The latest evaluation of Birthright Israel, Beyond 10 Days: Parents, Gender, Marriage and the Long-Term Impact of Birthright Israel, has important information and implications for intermarriage policy. The headline, as reported by Len Saxe, the leader of the Cohen Center team that did the evaluation, in a piece for the Forward, is that “Birthright’s alumni, compared to similar young Jews who did not participate in the program, are more highly connected to Israel, more likely to have a Jewish spouse and raise Jewish children, and more likely to be engaged in Jewish life.”
The study makes many interesting observations:
- For much of the twentieth century, women were more likely to inmarry than men; today, among married Jewish adults under age 40, 20% of Jewish women have a Jewish spouse compared to 41% of Jewish men (p. 4).
- Spousal conversion is relatively rare, less than 5% of Jewish women’s partners convert, and 16% of Jewish men’s partners (p. 13)
There are also extensive discussions on differences between men and women in terms of behaviors and impacts of Birthright.
I am most interested in the study’s findings on how children of interfaith couples are raised. The study reports that among intermarried Jewish men, 38% of Birthright participants are raising their first child Jewish, compared to 17% of non-participants; among intermarried Jewish women, participants and non-participants are “equally likely” to be 51% are raising their first child Jewish (51% of participants compared to 56% of non-participants, which the study says is not a statistically significant difference). To me, the influence Birthright apparently has on influencing participants to raise their children Jewish is its more important impact, even if limited to men as opposed to women.
The report notes that “those who are not raising their oldest child Jewish are most likely to be undecided or not raising their child in any particular religion” (58% of intermarried Jewish men participants and 44% of intermarried Jewish women participants) and that “For both men and women with non-Jewish spouses, the likelihood of raising their oldest child in another religion is less than 10%.” (p. 15)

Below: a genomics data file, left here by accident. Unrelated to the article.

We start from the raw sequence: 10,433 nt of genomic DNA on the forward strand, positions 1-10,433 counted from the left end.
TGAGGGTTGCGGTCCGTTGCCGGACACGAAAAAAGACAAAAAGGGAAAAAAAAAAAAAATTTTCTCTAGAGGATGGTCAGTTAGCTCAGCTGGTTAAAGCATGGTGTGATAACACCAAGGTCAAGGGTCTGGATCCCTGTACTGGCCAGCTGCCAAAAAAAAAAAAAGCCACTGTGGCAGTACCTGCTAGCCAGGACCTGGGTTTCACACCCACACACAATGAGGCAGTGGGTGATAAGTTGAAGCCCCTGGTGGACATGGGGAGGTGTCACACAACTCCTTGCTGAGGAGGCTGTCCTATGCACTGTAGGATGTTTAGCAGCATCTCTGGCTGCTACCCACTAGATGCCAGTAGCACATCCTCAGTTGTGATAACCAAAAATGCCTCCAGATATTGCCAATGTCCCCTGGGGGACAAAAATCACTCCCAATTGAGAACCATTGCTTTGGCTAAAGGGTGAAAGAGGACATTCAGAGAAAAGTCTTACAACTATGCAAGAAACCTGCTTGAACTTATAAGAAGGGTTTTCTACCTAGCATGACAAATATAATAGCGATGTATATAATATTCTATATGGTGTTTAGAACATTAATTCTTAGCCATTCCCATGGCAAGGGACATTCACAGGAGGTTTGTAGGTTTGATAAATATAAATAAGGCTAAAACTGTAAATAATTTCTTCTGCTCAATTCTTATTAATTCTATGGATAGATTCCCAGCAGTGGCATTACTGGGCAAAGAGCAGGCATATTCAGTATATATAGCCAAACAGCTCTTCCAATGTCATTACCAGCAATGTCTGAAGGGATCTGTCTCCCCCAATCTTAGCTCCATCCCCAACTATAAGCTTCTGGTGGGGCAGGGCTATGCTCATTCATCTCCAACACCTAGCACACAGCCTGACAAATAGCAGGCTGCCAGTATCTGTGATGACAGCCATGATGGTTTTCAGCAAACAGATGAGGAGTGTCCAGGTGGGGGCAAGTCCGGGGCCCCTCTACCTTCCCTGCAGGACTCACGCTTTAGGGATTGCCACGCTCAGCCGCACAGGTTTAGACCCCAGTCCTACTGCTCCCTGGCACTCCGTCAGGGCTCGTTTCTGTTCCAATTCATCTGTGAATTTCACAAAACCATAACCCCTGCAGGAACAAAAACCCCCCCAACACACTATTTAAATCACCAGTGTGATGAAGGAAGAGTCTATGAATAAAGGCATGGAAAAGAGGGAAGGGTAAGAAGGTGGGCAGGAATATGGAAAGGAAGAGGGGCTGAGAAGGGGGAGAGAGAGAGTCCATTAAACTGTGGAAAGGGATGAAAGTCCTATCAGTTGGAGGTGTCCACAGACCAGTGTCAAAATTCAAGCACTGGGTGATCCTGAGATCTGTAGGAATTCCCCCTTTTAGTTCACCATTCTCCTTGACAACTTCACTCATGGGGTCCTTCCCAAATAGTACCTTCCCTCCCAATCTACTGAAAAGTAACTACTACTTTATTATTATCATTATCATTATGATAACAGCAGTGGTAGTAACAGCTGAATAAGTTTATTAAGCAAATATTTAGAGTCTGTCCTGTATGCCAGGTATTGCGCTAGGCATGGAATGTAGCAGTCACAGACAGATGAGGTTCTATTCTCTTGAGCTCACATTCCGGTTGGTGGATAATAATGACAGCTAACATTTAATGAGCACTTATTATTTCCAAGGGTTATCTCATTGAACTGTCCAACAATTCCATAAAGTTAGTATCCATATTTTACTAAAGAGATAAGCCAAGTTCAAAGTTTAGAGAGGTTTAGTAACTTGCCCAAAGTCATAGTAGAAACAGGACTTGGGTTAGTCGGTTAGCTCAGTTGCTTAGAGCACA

It is a fine thing if more Birthright participants than non-participants marry other Jews, but if you invert the study’s information on rates of inmarriage, it is clear that there is extensive intermarriage among participants. That is especially true among participants who themselves have one Jewish parent. Thus:
- 38% of all participants who are married are intermarried, compared to 56% of non-participants (because 62% of participants and 46% of non-participants are likely to have a Jewish spouse) (p. 12)
- of men and women with two Jewish parents, 30% of participants who are married are intermarried (because 70% are likely to have a Jewish spouse), compared to 45% of non-participants (p. 14); for men, 24% are intermarried, for women, 37% (p. 13)
- of men and women with one Jewish parents, 67% of participants who are married are intermarried (because 33% are likely to have a Jewish spouse), compared to 80% of non-participants (p. 14)
These high levels of intermarriage will continue as more and more young adults with one Jewish parent participate in Birthright: the study notes that applicants with one Jewish parent have grown from less than 20% almost two decades ago to nearly 35% in 2017, and those applicants are still under-represented, given that half of Jewish millennials have one Jewish parent (p. 4).
This evaluation amply supports the continuing importance of making Birthright widely available, including especially to young adults with one Jewish parent. But I believe it supports the need for programmatic interventions aimed at interfaith families with young children and at new interfaith couples to support their Jewish engagement.
One of the most important conclusions of this and past Birthright evaluations is that interventions work: childhood experiences influence adult Jewish engagement, and “educational interventions have the capacity to continue shaping Jewish identity through multiple stages of development including the college and young adult years.” (p. 26) There is no reason that would not be the case for interventions aimed at interfaith couples before they have children and after they do.
The study aptly notes that strategies for engaging young adults with one Jewish parent or two Jewish parents “likely need to be tailored to their unique backgrounds” (p. 26), which I believe supports the need for programming that is targeted to young adults with one Jewish parent as well as to interfaith couples and families. Saxe notes in his Forward piece that developing Jewish identity requires experiences as well as knowledge and the central role of having those experiences as part of a Jewish group; that fully applies to designing programming for new interfaith couples and for interfaith families that builds knowledge and brings them together for Jewish experiences.
Finally, to me there is huge potential in the 58% of intermarried Jewish men participants and 44% of intermarried Jewish women participants who are raising their first child as “None, Undecided” – to say nothing of the 72% of men and 35% of women non-participants who are doing the same.